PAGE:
Fast-moving Mars and Venus make eye-catching arrangements with Pollux and Castor this month, before the twin stars’ annual departure into the evening twilight glow. Even the slow motions of Jupiter and Saturn can be noted with careful attention to background stars.

The moon pairs up with four of the five naked-eye planets and four of the five zodiacal first-magnitude stars. Venus presents its northernmost setting of 2021 on June 4, 16 days before the sun does so. The aptly named Summer Triangle is visible from dusk until dawn from late June until early August.

In June’s evening twilight: The only planets visible at dusk are bright Venus, of magnitude -3.8, very low in the west-northwest, and faint Mars, of magnitude +1.8, some 25 to 7 degrees to Venus’ upper left. The brightest stars visible, both of zero magnitude, are golden Arcturus, very high in the southeast to south-southwest, and blue-white Vega, climbing high in the east-northeast.

In early June, the Spring Arch of four stars is still visible: Procyon, low in the west; twins Pollux and Castor, atop the arch and 4.5 degrees apart in the west-northwest; and Capella, low in the northwest. The twins remain visible at month’s end, but only with the aid of binoculars.

Watch for these striking arrangements of planets with twin stars Pollux and Castor: Mars, on June 7, is 7 degrees to the left of Pollux and forms a straight line with the twins. Venus, on June 13, forms an isosceles triangle with the twins. On June 21, Venus passes 5.2 degrees to the south (lower left) of Pollux, its least distance from that star. On June 24, Venus is 6.5 degrees to the left of Pollux and forms a straight line with the twins.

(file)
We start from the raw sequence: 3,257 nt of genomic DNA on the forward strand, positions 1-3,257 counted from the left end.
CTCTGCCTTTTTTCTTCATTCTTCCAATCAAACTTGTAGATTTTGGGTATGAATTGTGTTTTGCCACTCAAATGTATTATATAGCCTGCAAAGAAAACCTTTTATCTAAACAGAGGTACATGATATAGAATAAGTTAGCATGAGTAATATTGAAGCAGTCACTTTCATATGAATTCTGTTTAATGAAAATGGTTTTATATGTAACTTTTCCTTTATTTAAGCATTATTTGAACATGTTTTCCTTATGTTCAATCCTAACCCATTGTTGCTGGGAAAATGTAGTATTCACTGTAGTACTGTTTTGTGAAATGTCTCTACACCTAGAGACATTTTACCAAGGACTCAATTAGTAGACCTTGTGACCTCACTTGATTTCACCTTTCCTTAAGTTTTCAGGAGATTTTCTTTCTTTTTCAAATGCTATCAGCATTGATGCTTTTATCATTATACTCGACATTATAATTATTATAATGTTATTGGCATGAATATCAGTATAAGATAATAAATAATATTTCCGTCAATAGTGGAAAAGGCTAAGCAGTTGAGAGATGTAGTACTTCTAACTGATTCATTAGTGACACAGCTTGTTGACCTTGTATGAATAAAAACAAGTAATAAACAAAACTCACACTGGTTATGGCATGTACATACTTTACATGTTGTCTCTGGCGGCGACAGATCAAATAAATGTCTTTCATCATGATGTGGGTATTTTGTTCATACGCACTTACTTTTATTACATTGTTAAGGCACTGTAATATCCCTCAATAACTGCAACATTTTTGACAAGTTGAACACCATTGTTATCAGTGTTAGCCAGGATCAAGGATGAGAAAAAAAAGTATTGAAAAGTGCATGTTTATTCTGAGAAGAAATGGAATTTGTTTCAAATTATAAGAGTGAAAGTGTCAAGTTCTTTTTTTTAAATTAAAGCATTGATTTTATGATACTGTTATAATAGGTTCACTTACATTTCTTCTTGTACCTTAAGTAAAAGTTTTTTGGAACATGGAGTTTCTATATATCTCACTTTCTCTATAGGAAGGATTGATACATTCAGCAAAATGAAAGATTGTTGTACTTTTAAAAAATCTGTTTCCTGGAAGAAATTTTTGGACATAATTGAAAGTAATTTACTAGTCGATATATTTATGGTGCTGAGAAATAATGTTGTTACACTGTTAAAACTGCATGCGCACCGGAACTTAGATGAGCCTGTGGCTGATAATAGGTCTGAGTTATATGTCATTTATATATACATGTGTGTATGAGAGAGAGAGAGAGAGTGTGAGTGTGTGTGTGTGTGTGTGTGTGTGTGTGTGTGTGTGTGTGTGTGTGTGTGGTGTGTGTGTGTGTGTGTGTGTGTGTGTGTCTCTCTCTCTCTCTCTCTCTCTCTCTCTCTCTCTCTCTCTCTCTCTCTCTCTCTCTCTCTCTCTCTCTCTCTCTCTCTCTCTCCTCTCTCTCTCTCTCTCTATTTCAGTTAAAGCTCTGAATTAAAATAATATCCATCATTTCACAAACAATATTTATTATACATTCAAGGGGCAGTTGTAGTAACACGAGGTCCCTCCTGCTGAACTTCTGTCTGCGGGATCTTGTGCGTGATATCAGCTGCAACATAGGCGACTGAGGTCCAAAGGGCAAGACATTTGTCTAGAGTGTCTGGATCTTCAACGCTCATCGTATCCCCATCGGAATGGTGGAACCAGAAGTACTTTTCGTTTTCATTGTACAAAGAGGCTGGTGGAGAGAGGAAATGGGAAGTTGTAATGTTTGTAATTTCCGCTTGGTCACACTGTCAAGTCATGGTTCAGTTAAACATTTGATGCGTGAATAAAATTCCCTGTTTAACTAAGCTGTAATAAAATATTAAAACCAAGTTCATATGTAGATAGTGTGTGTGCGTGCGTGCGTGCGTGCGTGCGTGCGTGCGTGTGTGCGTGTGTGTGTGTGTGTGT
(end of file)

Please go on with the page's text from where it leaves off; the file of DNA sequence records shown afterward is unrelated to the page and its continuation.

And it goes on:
Other stars visible at dusk: Regulus, heart of Leo, is in the west-southwest to west, to the upper left of Venus and Mars. (Mars closes to within 18 degrees of the lower right of Regulus at month’s end.) Spica, the spike of grain in the hand of Virgo, crosses through south into south-southwest, 33 degrees to the lower right of or below Arcturus. Antares, heart of the Scorpion, starts very low in the southeast and climbs into the south-southeast. Look for Deneb to the lower left of Vega. Watch the horizon a little more than 10 degrees north of east, to Vega’s lower right, for the rising of Altair, completing the Summer Triangle with Vega and Deneb.

Follow the moon for two weeks as it waxes from a thin crescent on June 11 to full on June 24. Watch for its pairings with planets and bright zodiacal stars on the evenings of June 11 (Venus); 12 (Pollux); 13 (Mars); 15 (Regulus); 19 (Spica); and 22 (Antares).

All these events are illustrated on the Sky Calendar for June 2021. To subscribe for $12 per year (for three printed monthly issues mailed quarterly), or to view a sample issue, visit www.abramsplanetarium.org/skycalendar.

At end of June, Saturn rises in the east-southeast within two hours after sunset, and brighter Jupiter rises within an hour later, nearly 20 degrees to the lower left of Saturn.

In coming months, watch for changes in setting place of the “evening star.” Venus, at magnitude -3.8, sets in the west-northwest between 1.4 and 1.7 hours after sunset this month. On June 4, Venus attains a declination of +24 degrees, 26 minutes north of the Earth’s equator, and sets farthest north, 30 degrees north of west (as seen from our latitude, 34 degrees north). After little change for nearly two weeks, you’ll notice the start of a dramatic swing in Venus’ setting place during this apparition, to a declination of -27 degrees, 15 minutes, on Nov. 6. Venus will then set 33 degrees south of west—a southward shift in azimuth of 63 degrees in five months!